“I think what makes a lot of the world-class players even better is (how) they get used to their circumstances,” Chicharito said. “That’s something that I think I can bring. I want to show them that I’ve never been a selfish player – even though strikers are going to be in front of everyone, and I’m probably going to take the shot. I’m completely motivated.”

The top goal-scorer in the history of the Mexican national team already knows Los Angeles from many trips representing El Tri, which is invariably treated as the home team at the Rose Bowl by California’s massive Mexican-American population. Chicharito was greeted at the airport by hundreds of noisy fans when he arrived with his young family Wednesday night.

“I’ve been playing in this country since I was 16 years old,” Chicharito said. “I’ve won a lot of games here, and I’ve been treated with a lot of value and respect. I want that, and it’s coming from the best club in the USA. They came to get me, and that speaks of what they think of me.”

While the MLS is an undeniable step back in overall exposure and competition, Hernandez knows he will deal with even more scrutiny on his home continent from the fans and Spanish-language media based in Los Angeles.

That extra scrutiny has already started: When Chicharito’s YouTube reality show released an episode Wednesday in which Hernandez told his father that moving to the Galaxy was “like the beginning of my retirement,” fans and critics immediately seized on the term often used to denigrate MLS.

Chicharito explained himself with a smile before he held aloft his Galaxy jersey and formally began his next chapter.

“In my country, we love and we are, like, obsessed with drama and excess,” Hernandez said, clarifying that he only meant he had finished the European portion of his career.

“They don’t really listen to what I said at the beginning of the retirement (comment). This retirement could last 10 years. That word is strong for them when I mention (retirement), but it’s just the beginning of that. Hopefully this beginning is going to last so long.”

Simeone has no plans to leave Atletico Madrid despite setbacks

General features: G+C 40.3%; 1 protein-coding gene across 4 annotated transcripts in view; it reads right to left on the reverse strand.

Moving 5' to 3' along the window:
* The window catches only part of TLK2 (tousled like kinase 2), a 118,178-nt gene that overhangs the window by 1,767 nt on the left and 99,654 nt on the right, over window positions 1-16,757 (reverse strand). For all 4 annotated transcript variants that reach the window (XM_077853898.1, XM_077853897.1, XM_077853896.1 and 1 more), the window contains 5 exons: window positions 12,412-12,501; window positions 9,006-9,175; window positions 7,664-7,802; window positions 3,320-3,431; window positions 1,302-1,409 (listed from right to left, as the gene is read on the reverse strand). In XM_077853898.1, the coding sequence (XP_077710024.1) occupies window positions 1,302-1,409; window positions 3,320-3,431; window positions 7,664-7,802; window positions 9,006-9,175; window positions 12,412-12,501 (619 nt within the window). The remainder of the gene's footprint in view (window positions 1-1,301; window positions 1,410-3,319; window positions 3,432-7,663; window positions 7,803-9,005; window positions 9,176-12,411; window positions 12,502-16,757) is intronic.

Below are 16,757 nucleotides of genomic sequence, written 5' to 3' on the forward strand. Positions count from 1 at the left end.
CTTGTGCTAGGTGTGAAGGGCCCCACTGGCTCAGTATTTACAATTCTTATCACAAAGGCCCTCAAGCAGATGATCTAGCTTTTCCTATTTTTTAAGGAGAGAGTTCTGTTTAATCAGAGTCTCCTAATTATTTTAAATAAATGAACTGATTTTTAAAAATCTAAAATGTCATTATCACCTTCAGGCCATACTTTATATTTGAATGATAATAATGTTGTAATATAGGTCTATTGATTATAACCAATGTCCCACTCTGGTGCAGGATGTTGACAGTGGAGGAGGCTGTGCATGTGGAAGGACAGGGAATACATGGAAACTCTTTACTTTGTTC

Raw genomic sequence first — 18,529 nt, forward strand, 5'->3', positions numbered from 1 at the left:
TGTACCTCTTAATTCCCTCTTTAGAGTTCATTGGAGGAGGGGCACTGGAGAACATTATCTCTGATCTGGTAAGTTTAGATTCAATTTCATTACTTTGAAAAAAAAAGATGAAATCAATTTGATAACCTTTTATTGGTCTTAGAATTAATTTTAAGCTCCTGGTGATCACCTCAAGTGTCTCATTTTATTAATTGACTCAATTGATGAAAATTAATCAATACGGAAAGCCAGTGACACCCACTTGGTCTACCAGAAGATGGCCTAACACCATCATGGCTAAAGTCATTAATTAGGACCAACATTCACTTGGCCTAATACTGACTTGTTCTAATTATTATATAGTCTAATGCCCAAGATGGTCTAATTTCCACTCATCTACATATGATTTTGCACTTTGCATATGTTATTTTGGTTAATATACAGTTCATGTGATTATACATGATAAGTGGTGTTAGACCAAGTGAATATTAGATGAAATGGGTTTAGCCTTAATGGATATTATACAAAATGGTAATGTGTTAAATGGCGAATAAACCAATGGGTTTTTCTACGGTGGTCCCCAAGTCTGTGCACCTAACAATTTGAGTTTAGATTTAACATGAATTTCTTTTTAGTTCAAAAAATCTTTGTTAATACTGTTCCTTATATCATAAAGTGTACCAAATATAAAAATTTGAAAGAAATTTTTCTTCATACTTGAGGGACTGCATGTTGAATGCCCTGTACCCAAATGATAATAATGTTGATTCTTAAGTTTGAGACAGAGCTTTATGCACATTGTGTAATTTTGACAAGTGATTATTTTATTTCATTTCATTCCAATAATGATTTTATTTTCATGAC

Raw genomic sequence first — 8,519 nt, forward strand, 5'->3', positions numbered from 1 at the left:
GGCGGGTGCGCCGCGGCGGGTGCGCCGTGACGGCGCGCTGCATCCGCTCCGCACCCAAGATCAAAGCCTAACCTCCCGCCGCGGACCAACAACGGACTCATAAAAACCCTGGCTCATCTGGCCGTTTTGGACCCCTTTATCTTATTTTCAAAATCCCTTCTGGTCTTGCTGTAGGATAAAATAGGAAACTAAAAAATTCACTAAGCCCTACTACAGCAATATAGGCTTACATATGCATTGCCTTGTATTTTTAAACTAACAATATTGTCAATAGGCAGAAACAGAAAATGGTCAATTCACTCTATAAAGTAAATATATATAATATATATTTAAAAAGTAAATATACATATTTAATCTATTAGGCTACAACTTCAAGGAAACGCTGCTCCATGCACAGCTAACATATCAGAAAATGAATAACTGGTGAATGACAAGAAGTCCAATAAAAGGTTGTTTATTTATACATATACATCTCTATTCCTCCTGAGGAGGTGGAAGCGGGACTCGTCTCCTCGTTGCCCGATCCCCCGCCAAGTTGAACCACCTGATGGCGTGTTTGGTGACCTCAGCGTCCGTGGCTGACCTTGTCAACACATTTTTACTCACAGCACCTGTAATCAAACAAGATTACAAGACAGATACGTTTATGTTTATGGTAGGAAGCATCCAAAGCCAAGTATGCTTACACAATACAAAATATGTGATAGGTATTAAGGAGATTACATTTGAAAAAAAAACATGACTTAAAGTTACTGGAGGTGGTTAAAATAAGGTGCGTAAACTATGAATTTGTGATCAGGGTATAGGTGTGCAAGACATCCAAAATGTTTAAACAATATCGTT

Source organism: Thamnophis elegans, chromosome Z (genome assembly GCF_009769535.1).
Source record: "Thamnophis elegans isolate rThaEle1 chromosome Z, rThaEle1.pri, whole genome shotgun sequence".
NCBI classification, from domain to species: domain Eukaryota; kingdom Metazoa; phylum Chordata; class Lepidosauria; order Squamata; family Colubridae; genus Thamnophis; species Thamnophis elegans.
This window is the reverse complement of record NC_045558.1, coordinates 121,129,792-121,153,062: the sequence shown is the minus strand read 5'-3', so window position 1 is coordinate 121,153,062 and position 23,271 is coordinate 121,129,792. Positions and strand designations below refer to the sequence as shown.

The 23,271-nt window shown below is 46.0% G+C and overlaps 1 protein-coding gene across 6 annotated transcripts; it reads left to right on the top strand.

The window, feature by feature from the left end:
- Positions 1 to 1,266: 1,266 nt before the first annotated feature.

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It might seem insane, the idea that anyone other than Diego Simeone would manage Atletico Madrid any time soon.

And if the 49-year-old Argentine manager comes available, the market for his services is going to be active.

Simeone was answering questions about his future following Atleti’s stunning 2-1 loss to third-tier Cultural Leonessa in the Copa del Rey’s Round of 32 on Thursday.

“I have the desire to work like every day since I arrived,” Simeone said, via Marca. “The penalties or the extra time in the Champions League didn’t change me, nor will going out in this round. I have an important squad and results will come soon.”

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Simeone has led Atleti to a La Liga crown, two Europa League titles, and a pair of Champions League finals.

He’s a three-time La Liga coach of the year, and Atleti has finished Top Three in all of his seasons at the club except 2011/12. He was hired in December of that year and won Europa.

The third-place run is at risk this season, and not because Simeone hasn’t been able to marshal his back line (Come on, obviously). The club has struggled to find goals without Antoine Griezmann, though massive signing Joao Felix has shown signs. After Alvaro Morata’s 10 goals, only Angel Correa (5) and Felix (4) have more than two.

Hence all the Edinson Cavani talk. And the Alexandre Lacazette talk.

If Simeone were to be looking for a job, it would be interesting to see how many jobs would almost instantly become available.